Copyright © 1999 Henrietta W. Hay
About Libraries and Camels
March 5, 1999
My favorite library history story is the one of a very special library
in Persia back in the first century A. D. The vizier, Abdul Kasem
Ismail (938-995), traveled the desert with 400 camels that bore his
117,000 volume library everywhere he went. The animals were trained to
walk in an order that ensured the books alphabetical arrangement.
Today most libraries have many times that number of volumes, the
Internet and no camels. From camels to the Internet - what a voyage.
Possibly the most profound change in the intellectual landscape in
centuries is the advent of the World Wide Web, the part of the Internet
that lets us navigate from one site to another. Now we have at our
fingertips a library that is many times the size of the largest
libraries the world has ever known.
Public libraries all over the world immediately welcomed this new
information machine, flaws and all, knowing how much it could improve
their service to the public. They installed computers in libraries,
and staffs became computer literate. But almost immediately the
backlash started. Abdul Kasem did not having anybody second guessing
his library. He was the Vizier. But modern American librarians serve
the most diverse public in the world and the Web is impossible to
regulate. It's a little like herding cats.
There are huge amounts of valuable information available on the Web at
the click of a key. But it also contains huge amounts of junk, and
yes, there is pornography. The possibility that a child might find
porno has caused a major public worry.
According to James LaRue, Director of the Douglas Public Library
District, who has researched the matter thoroughly, "Pornography is to
the World Wide Web as obscene phone calls are to U. S. West. It is an
annoying, but minuscule, part of the system. And just as you can hang
up the phone, you can click on 'Home'" But people get emotional about
it. And most of the concern centers around children. Congress tried
to get into the act and in 1997 passed the Communications Decency Act,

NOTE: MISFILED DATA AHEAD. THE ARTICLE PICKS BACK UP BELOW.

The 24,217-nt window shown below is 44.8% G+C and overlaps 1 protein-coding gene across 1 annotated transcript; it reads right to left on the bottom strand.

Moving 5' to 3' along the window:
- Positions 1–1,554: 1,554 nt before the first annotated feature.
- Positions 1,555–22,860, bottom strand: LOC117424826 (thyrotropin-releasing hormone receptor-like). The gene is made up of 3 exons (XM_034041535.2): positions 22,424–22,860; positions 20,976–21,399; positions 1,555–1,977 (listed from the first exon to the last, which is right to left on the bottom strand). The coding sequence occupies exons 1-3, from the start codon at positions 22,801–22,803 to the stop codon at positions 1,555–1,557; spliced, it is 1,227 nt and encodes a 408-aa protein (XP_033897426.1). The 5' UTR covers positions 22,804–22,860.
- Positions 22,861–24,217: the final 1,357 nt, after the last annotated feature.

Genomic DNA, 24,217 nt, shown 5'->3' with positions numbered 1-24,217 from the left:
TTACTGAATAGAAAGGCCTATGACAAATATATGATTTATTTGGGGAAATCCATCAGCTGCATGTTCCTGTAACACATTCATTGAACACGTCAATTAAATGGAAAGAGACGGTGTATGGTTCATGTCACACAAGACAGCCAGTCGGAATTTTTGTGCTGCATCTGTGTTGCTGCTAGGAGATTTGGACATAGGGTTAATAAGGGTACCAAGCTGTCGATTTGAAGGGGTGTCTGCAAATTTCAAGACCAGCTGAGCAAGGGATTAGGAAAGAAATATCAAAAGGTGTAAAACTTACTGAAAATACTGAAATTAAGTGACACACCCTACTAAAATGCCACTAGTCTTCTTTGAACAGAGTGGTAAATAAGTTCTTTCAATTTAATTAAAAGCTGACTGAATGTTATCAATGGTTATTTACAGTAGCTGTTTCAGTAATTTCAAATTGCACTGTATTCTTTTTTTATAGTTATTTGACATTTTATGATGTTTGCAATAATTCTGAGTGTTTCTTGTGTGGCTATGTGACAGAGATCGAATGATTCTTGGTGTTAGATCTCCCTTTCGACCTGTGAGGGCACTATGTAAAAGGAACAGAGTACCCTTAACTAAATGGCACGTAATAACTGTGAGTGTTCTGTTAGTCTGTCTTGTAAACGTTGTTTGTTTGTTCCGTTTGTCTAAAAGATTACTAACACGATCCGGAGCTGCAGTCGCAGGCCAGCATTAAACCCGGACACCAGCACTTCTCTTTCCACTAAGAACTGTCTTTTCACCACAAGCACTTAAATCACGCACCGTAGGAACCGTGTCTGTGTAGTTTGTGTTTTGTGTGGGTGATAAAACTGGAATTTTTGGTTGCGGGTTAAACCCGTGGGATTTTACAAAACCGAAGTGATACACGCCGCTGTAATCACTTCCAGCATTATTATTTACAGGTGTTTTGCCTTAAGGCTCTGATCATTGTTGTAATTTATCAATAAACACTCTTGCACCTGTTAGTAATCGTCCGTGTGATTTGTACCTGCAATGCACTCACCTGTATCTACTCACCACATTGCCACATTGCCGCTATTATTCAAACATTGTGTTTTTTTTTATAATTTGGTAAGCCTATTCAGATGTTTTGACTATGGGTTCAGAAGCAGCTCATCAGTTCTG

which would have threatened nearly everyone who writes or reads material
on the Internet. Fortunately, the Supreme Court unanimously declared it
unconstitutional. The justices found that in seeking to protect young
users, the law trampled on the constitutional rights of adults.
Libraries have been caught in the crosshairs of the culture wars.
LaRue has put together a booklet which discusses the roles and
responsibilities of the public librarian on the World Wide Web. He
says, "The librarian's job description is: to identify and/or create
data, particularly authoritative or trustworthy information; to gather
and organize the data; to provide public access to the data. We have
been imposing order on diverse collections of books, periodicals and
other media for over a hundred years." But here librarians are faced
with more data than anybody ever dreamed existed and it is completely
without order, which in itself causes librarians to shudder. Anybody
can put anything on it or read anything that is on it. Although sexual
content makes up just a tiny portion of Web resources, that's what puts
the libraries on the front pages.
Yes, there are filters which some people think will "protect our
children" but they are mostly ineffective. They block innocuous and
useful sites. Some of them intentionally block access to sites that
don't have anything to do with pornography, but do raise issues of
intellectual freedom. And unfortunately, pornographers can always slip
their distasteful stuff through no matter what filters are in place.
As a nation we often seek technological solutions to technological
problems. But the right answer to the abuse of Web stations is not
technological; it is human. It involves our societal values and what
we teach our kids.
Terry Pickens, Director of the Mesa County Public Library, says, "It
would not be fair to limit access to huge quantities of information
because some people misuse the medium. Therefore libraries will have to
have the cooperation of the public. We must assume that most people use
the Internet for legitimate purposes. We cannot manage for the
exception. What we can do is remind children and adults that library
computers are for research purposes. As to filters, they simply don't
Abdul Kasem Ismail had it easy. He only had 400 camels and 117,000
volumes to worry about. Today's librarians have the World Wide Web and